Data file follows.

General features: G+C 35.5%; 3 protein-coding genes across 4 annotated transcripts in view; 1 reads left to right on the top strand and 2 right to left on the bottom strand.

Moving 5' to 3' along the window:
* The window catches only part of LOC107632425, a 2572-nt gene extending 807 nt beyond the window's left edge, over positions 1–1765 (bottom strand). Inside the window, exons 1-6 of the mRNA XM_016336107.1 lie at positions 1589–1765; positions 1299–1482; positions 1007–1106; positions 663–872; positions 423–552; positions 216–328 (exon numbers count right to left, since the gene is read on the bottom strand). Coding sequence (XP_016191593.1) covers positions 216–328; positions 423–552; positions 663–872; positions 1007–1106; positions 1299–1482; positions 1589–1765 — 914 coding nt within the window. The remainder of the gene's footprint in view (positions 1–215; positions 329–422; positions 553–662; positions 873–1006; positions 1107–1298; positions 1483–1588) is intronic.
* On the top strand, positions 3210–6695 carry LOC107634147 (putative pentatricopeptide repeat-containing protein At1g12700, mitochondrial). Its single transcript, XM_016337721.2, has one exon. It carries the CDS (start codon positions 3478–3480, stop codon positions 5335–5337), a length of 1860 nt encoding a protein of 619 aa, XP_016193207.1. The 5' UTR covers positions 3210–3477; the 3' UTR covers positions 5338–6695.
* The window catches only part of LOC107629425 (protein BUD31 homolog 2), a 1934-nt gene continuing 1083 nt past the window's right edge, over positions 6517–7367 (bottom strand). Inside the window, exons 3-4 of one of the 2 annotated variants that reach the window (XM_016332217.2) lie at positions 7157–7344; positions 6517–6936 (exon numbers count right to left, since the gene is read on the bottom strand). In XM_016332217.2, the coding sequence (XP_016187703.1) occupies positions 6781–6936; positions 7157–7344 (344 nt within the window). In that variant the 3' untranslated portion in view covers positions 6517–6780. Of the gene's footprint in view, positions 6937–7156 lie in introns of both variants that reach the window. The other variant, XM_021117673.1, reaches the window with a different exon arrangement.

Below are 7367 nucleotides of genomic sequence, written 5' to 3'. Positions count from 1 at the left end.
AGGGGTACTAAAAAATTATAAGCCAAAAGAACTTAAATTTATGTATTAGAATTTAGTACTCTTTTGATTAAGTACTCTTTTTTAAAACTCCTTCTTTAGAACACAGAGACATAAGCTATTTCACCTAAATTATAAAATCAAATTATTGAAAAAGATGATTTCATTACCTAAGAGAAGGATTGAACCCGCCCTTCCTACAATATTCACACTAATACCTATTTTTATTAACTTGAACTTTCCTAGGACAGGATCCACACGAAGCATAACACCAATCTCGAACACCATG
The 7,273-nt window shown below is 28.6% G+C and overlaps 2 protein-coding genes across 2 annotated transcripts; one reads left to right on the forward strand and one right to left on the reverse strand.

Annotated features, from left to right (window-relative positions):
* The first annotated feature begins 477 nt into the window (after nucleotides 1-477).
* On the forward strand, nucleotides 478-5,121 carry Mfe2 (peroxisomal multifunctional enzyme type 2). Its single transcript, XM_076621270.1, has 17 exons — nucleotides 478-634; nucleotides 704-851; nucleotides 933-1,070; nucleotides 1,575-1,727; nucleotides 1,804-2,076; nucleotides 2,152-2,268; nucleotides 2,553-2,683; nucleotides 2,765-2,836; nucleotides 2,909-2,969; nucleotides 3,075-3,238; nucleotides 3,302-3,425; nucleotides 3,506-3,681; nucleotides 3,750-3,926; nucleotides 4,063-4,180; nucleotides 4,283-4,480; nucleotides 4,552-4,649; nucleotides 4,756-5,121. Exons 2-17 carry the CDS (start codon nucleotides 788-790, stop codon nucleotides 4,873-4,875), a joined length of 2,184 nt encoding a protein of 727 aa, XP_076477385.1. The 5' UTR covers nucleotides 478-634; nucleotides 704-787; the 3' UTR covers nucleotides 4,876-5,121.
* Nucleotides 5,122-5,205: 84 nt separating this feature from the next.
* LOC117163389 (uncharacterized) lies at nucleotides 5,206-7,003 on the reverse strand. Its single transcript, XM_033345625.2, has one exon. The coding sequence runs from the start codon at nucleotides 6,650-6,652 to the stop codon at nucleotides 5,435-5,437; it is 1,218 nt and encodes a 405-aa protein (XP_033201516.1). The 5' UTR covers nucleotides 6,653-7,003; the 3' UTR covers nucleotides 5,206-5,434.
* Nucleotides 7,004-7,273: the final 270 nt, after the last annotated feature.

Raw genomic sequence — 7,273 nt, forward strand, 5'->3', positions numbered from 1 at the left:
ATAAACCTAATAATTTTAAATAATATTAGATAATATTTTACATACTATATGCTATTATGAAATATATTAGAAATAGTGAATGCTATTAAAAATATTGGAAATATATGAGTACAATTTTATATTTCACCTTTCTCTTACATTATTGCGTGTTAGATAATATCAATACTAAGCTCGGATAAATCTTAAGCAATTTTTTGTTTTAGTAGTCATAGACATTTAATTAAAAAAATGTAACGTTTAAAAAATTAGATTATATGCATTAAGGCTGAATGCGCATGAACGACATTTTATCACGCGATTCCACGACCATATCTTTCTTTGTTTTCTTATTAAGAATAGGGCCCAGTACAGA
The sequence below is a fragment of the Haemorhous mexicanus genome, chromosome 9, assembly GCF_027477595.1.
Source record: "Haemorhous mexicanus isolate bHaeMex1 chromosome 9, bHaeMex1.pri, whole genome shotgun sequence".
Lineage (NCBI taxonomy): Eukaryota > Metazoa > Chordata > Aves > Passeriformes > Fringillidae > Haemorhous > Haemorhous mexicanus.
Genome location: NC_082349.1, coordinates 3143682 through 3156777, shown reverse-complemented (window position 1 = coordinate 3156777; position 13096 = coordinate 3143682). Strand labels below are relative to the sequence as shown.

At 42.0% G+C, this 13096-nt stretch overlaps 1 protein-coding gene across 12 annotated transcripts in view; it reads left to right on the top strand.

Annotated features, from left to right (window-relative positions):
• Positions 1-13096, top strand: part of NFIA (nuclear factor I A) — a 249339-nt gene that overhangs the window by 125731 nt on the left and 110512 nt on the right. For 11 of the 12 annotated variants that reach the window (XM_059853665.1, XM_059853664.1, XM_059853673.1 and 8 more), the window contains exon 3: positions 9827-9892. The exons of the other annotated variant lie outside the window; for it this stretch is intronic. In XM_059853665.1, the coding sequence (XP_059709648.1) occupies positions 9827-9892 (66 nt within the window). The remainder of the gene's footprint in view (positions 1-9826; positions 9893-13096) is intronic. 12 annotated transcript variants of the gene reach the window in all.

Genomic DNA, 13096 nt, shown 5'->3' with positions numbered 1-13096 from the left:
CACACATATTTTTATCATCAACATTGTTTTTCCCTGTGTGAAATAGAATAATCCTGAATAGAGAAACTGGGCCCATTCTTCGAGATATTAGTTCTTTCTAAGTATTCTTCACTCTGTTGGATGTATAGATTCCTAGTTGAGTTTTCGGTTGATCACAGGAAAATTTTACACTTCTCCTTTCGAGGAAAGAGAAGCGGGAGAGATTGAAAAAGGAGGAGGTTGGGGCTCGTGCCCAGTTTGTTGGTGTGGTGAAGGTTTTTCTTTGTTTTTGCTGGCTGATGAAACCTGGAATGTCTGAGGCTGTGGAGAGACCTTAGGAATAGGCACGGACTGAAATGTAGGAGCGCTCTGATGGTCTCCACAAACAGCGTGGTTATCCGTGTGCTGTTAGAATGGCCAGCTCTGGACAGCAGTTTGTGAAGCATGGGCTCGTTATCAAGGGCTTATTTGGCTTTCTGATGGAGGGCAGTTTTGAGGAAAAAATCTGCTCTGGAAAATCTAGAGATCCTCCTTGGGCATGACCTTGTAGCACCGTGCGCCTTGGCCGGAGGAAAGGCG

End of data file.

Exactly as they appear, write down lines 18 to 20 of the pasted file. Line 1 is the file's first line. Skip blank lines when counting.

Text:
Source record: "Haemorhous mexicanus isolate bHaeMex1 chromosome 9, bHaeMex1.pri, whole genome shotgun sequence".
Lineage (NCBI taxonomy): Eukaryota > Metazoa > Chordata > Aves > Passeriformes > Fringillidae > Haemorhous > Haemorhous mexicanus.
Genome location: NC_082349.1, coordinates 3143682 through 3156777, shown reverse-complemented (window position 1 = coordinate 3156777; position 13096 = coordinate 3143682). Strand labels below are relative to the sequence as shown.